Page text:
# How do you find the equation of the perpendicular bisector of the segment joining the points A (6, -3) and B (-2, 5)?

Sep 15, 2016

$\text{The eqn. of p.b. is } x - y - 1 = 0.$

#### Explanation:

From Geometry, we know that the perpendicular bisector (p.b.) of a

line segment (sgmt.) is the line passing through its mid-point (m.p.) &

perpendicular to the sgmt.

Let us denote, by $\overline{A B} ,$ the line sgmt. joining the pts.

$A \left(6 , - 3\right) , \mathmr{and} , B \left(- 2 , 5\right) .$

$M$ is the m.p. of $\overline{A B}$

$\Rightarrow M = M \left(\frac{6 - 2}{2} , \frac{- 3 + 5}{2}\right) = M \left(2 , 1\right) .$

Slope of $\overline{A B} = \frac{5 - \left(- 3\right)}{- 2 - 6} = \frac{8}{-} 8 = - 1.$

$\therefore \text{ The Slope of p.b. of "bar(AB)" must be 1.}$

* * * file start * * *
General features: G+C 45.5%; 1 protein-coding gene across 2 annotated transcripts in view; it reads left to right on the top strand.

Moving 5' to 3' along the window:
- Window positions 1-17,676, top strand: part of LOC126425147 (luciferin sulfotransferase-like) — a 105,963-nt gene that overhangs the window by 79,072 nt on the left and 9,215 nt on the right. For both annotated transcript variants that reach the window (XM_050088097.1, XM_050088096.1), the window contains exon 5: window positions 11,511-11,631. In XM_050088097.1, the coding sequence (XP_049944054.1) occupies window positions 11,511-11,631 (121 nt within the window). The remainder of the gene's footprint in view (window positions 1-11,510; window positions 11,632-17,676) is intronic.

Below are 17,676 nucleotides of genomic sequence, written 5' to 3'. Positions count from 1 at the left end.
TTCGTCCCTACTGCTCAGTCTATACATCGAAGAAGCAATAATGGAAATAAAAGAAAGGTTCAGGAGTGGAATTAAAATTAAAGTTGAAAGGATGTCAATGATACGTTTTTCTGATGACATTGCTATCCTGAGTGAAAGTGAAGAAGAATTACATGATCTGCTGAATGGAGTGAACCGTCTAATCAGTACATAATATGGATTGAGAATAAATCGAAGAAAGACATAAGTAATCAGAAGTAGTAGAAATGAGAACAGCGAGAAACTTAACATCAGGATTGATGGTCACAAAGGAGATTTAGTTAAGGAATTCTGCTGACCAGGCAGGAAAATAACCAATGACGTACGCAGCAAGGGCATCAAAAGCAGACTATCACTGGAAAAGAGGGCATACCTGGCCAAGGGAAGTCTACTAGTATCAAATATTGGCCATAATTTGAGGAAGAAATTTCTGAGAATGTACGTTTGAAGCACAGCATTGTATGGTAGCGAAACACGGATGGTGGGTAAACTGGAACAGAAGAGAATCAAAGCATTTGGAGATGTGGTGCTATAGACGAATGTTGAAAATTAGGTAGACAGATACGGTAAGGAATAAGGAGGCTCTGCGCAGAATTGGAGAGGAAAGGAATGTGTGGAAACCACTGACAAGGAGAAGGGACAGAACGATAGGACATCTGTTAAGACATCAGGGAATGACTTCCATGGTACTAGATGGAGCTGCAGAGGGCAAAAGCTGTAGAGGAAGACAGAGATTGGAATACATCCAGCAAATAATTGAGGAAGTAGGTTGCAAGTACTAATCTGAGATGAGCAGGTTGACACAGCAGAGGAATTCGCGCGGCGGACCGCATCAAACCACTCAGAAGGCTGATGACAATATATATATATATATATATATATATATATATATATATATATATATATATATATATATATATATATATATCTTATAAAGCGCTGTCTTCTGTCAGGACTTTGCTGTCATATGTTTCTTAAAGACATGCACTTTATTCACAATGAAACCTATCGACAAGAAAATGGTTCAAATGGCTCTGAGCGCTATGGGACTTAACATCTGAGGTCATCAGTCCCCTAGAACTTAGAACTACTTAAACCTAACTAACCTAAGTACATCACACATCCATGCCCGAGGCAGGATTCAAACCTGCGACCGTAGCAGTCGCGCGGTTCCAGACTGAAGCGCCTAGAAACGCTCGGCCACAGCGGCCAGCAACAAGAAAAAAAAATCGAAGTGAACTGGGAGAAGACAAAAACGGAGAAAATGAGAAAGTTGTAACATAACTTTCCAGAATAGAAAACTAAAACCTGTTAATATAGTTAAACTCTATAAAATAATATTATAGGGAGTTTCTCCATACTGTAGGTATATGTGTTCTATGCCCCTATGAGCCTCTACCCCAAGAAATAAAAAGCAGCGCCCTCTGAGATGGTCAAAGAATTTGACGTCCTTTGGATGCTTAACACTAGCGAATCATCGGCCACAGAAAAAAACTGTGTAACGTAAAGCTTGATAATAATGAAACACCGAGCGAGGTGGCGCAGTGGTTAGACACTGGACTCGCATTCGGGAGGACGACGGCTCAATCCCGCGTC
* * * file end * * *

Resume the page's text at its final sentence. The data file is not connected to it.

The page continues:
Using the Slope-Point Form of line for the p.b., we get its eqn.

$y - 1 = 1 \left(x - 2\right) \Rightarrow x - y - 1 = 0.$

Method II:=

We use the following Geometrical Property of the p.b. of a line sgmt.

$\text{Any pt. on the p.b. of a line sgmt. is equidistant from the }$

$\text{end-points of the sgmt.}$

Let $P \left(x , y\right)$ be any pt. on the p.b. of $\overline{A B} .$

$\text{Then, dist. PA= dist. PB} \Rightarrow P {A}^{2} = P {B}^{2}$.

$\Rightarrow {\left(x - 6\right)}^{2} + {\left(y + 3\right)}^{2} = {\left(x + 2\right)}^{2} + {\left(y - 5\right)}^{2}$

$\Rightarrow {x}^{2} - 12 x + 36 + {y}^{2} + 6 y + 9$

$= {x}^{2} + 4 x + 4 + {y}^{2} - 10 y + 25$

$\Rightarrow - 16 x + 16 y + 16 = 0$

$\Rightarrow x - y - 1 = 0.$, as before!

Enjoy Maths.!